Bunnell voted to open its government meetings with one or more prayers, an idea proposed by Commissioner Elbert Tucker. The city attorney offered cautionary guidance rather than objections.
The latest school-prayer proposal proposal before the Florida Legislature would let local school boards adopt prayer-enabling resolutions, letting students lead audiences in prayer at games or graduations or other non-compulsory events.
Proposed Amendment 7 on the 2012 ballot deletes a provision in the Florida constitution that bars government funding of religious institutions, replacing it with a prohibition against denying funds to anyone based on religious identity or belief.
The Flagler Chamber of Commerce stuck by its decision to deny non-partisan political candidates their own booths at the Creekside Festival, on public ground. County officials are looking for options as they take the brunt of the criticism for appearing to endorse the chamber’s exclusion.
Florida’s so-called “Religious Freedom” amendment is misleading, the lawsuit argues, as it would reopen the way for religious, private school vouchers at public expense and turn the state into an arbiter of public dollars for religious organizations.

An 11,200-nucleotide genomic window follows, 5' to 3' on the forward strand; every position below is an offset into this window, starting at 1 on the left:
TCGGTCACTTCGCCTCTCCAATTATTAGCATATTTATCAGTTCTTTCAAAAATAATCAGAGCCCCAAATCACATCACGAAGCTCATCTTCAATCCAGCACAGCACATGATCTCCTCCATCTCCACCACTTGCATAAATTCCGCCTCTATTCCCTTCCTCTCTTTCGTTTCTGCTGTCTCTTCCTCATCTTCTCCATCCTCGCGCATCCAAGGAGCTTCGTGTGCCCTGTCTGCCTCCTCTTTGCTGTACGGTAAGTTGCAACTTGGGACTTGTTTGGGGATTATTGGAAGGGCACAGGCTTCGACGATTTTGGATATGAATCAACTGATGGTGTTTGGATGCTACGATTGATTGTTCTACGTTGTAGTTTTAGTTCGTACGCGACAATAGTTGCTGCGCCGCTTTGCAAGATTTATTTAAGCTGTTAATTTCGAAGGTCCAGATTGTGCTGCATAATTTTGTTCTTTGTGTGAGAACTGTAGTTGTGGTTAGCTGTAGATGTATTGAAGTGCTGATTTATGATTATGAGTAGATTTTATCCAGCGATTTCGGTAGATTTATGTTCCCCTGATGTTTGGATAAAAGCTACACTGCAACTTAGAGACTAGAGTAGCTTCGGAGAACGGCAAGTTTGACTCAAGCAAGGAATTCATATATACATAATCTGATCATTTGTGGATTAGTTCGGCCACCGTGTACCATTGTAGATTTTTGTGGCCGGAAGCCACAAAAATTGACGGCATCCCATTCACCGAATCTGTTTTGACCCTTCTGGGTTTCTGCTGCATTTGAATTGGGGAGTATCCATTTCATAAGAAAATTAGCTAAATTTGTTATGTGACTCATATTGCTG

A businessman had paid for the 6-ton monument, but a judge said its message was a clear government endorsement of religion, violating the establishment clause of the First Amendment.
City Manager Armando Martinez wanted to declare every first Thursday of May “God’s City Day” in Bunnell. A proclamation on next Monday’s city commission agenda ties Bunnell to the National Day of Prayer every first Thursday in May.
The Bunnell city administration coordinates an event with distinctly Christian overtones on its city hall’s steps Thursday afternoon while church-state separation group celebrates Inclusivity Day at heroes Park Thursday evening.
One bill would penalize local governments with stricter gun restrictions than the state. Another would muzzle doctors’ abilities to ask their patients about gun ownership.
First Amendment rights have their limits, argues Thomas Brown: Gainesville’s Pastor Jones should have been stopped from burning the Koran, which can be viewed as an act of terrorism expressly and imminently inciting violence.